★ All the Living and the Dead
We are not born with the innate knowledge that we, and all those around us, will die. At some point, someone has to tell us. A beloved pet or grandparent might pass into the great beyond, prompting a bedside conversation with a parent about the finitude of life. Alternatively, if you are journalist and writer Hayley Campbell, you might absorb the concept of death while sitting in your father’s drawing studio as he studies the decomposition of a kidney. In the background, perhaps crime scene photos of the long-ago victims of Jack the Ripper stare down from a bulletin board.
As the daughter of the artist who created the classic graphic novel From Hell, which fictionalizes the brutal Whitehall Chapel murders, Campbell grew up fascinated by death. In All the Living and the Dead, she takes readers on a tour of the professionals of the death industry, interviewing embalmers, executioners, midwives who work exclusively with stillbirths and more.
In one chapter, Campbell assists two employees in a funeral home as they care for a body and prepare it for burial, and she is moved by their admission that they got into this line of work because of their desire for a meaningful occupation. Most of her subjects are driven by this kind of loving kindness for the deceased and their bereaved, but not all of them. In another chapter, she interviews the boss of a death cleanup crew that scrubs blood from carpets and removes other physical signs of death from a home. This business posts exploitative photos of gruesome and sad scenes to Instagram for shock value and advertising.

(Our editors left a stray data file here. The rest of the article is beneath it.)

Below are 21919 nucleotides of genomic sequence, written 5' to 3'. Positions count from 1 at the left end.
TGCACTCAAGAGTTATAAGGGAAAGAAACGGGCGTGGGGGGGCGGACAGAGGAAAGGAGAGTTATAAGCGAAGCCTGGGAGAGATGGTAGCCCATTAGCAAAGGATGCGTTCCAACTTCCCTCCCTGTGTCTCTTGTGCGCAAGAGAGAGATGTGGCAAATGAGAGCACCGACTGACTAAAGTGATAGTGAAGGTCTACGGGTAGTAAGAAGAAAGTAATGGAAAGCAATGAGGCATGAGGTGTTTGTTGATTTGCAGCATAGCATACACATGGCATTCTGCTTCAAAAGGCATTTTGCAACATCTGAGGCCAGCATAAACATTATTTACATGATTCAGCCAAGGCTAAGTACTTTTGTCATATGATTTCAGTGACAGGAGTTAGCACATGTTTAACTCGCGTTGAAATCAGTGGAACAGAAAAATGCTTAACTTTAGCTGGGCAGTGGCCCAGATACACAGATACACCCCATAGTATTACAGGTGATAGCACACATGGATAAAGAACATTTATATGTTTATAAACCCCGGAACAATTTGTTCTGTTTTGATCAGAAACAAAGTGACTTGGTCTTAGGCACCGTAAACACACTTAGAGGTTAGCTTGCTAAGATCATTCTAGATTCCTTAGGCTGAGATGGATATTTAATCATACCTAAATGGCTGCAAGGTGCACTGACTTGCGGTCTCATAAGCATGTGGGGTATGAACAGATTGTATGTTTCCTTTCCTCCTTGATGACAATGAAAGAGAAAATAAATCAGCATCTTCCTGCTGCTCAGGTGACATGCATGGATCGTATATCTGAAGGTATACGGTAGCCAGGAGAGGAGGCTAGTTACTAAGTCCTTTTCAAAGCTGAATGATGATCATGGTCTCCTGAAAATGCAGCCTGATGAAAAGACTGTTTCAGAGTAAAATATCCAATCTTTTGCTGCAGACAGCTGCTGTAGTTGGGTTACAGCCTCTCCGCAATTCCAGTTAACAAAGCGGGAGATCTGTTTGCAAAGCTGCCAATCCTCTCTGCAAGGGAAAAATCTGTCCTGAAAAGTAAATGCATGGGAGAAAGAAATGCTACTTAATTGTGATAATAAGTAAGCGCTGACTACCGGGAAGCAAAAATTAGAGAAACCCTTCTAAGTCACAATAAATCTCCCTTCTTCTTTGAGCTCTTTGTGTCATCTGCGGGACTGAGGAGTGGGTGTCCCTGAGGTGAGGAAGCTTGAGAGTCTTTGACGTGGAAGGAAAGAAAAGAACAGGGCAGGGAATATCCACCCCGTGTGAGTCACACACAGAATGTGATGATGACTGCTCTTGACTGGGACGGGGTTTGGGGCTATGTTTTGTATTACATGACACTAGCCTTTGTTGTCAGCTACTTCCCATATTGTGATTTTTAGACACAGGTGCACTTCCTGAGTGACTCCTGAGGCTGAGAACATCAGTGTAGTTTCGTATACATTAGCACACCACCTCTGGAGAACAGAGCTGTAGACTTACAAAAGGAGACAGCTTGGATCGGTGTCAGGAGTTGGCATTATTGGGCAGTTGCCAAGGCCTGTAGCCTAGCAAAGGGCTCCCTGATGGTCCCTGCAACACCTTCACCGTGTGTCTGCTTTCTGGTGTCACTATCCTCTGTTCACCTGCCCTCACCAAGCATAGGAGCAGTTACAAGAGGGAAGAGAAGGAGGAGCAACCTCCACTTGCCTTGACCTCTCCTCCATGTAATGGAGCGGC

But for the most part, All the Living and the Dead shines a light on those with a tenderness for death, and Campbell is an equally entertaining and sensitive guide to these interesting people and their grisly but indispensable jobs.
Over My Dead Body
It is this same appreciation for the dead, as well as for history, that drives journalist Greg Melville as he explores America’s cemeteries in Over My Dead Body. Melville escorts us through 17 of America’s most notable burial grounds, from the mossy colonial graveyards of New England to sparkling Hollywood memorial parks, all with a perfect balance of geeky joy, deep reverence and a meticulous knack for research.
Melville’s prose is pure pleasure mixed with wry asides. A running theme throughout is the difficulty Melville has in convincing any of his friends or family to accompany him on his explorations (Melville, if you are reading this, I am available), but even among his most amusing anecdotes, he never loses sight of the gravity that still vibrates through the stories of the dead. Upon visiting segregated cemeteries across the American South, underfunded and unmapped, Melville’s writing grows hot and indignant. The same tone arises again when Melville visits Arlington National Cemetery: A veteran himself, he flatly rejects the notion of war providing a glorious death, and he is not afraid to challenge this very American idea.
Though one covers the bodies of the dead and the other covers the ground they are laid to rest in, Campbell and Melville meet in their shared belief in the continuing importance of lives that have ended, and in their willingness to examine the complexities of the death industry. For them, the dead continue to speak to us from beyond the grave. Are you listening?